In Atlanta last year, I couldn’t help but wonder what percentage of the (very many) robots that did nothing during autonomous were LabView robots.
I suspect most.

I wondered the same thing last year and started a thread on the subject myself.
In Atlanta last year, I couldn’t help but wonder what percentage of the (very many) robots that did nothing during autonomous were LabView robots.
I suspect most.

I can’t comment on these statistics, but I doubt that a poor autonomous routine has much to do with the tool. Since the urban challenge autonomous vehicle from Virginia Tech was programmed with a fair amount of LV by five MEs and a geologist and placed third, I really doubt that the tool is the issue.

Perhaps it has more to do with the team experience and capabilities.

Greg McKaskle

I didn’t cite any statistics – just personal observation and conjecture. :rolleyes:

And, while it may appear I blamed LabView for robots having no autonomous capabilities, in fact, I attribute the tendency to choose LabView as being most often motivated by lack of software experience and capability.

I think the inexperienced generally perceive LabView as an easy tool for doing easy stuff – which I admit it is – but (I think it is) a fundamentally inadequate tool for doing harder stuff.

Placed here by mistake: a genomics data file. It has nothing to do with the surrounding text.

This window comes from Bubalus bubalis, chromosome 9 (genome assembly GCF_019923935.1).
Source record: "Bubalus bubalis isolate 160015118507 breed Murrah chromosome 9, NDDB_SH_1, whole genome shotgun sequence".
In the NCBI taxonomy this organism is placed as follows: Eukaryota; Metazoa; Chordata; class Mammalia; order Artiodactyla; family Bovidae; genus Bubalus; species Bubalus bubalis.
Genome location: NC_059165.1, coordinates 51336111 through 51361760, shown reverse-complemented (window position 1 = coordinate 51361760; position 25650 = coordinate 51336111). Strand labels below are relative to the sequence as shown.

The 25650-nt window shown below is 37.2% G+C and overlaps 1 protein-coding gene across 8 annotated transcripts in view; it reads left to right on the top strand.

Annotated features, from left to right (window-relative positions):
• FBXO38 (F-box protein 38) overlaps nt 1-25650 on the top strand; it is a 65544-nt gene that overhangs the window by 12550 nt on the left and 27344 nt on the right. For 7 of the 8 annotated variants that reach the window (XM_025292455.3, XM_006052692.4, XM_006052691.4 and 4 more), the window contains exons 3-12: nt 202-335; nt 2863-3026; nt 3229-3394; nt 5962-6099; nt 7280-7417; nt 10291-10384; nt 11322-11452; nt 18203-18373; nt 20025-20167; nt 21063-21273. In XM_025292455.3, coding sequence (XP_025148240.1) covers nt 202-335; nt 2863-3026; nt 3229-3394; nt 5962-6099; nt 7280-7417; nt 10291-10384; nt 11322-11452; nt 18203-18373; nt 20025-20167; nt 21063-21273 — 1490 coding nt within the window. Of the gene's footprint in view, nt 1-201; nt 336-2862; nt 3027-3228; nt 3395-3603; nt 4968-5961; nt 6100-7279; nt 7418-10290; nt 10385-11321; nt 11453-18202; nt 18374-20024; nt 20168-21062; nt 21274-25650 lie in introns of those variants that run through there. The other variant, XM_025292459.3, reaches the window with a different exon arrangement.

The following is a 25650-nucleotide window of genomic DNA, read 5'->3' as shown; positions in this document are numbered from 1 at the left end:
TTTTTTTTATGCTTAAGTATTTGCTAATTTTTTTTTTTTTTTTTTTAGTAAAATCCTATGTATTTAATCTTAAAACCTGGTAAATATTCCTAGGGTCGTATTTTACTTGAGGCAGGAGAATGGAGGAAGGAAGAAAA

I should also point out that 1629’s robot did do something useful during autonomous last year and was a LabView robot.

Sorry if it came off as if I was challenging your statement/observation. My post was trying to offer up some possible reasons.

As for LV being fundamentally inadequate, this is one of the reasons I mentioned the DARPA usage. I can’t claim that LV is the best programming language at any particular task, but I can point out customer successes.

If you want to dig deeper into the elements you feel are inadequate, I’ll participate.

Greg McKaskle

Our team used LabView last year and probably will this year (we are considering the Java toolkit.) The biggest benefit I saw was the ability to do realtime debugging by sampling the “wires” in Labview to see whether the system was doing what we thought it should. The graphical templates for each of the functions with identified inputs/outputs was also a plus. That helps the learning curve. We thought our autonomous was great. We found Labview capable of doing anything we thought of, partly because we had great help from NI Mentors!

We chose Labview for our 2009 rookie year after a control system workshop. With Labview, the virtual instruments (controls and indicators) are great, and the debugging is great. These seem to be the “killer apps” for Labview. There didn’t seem to be anything comparable for C++. Did we get the wrong impression?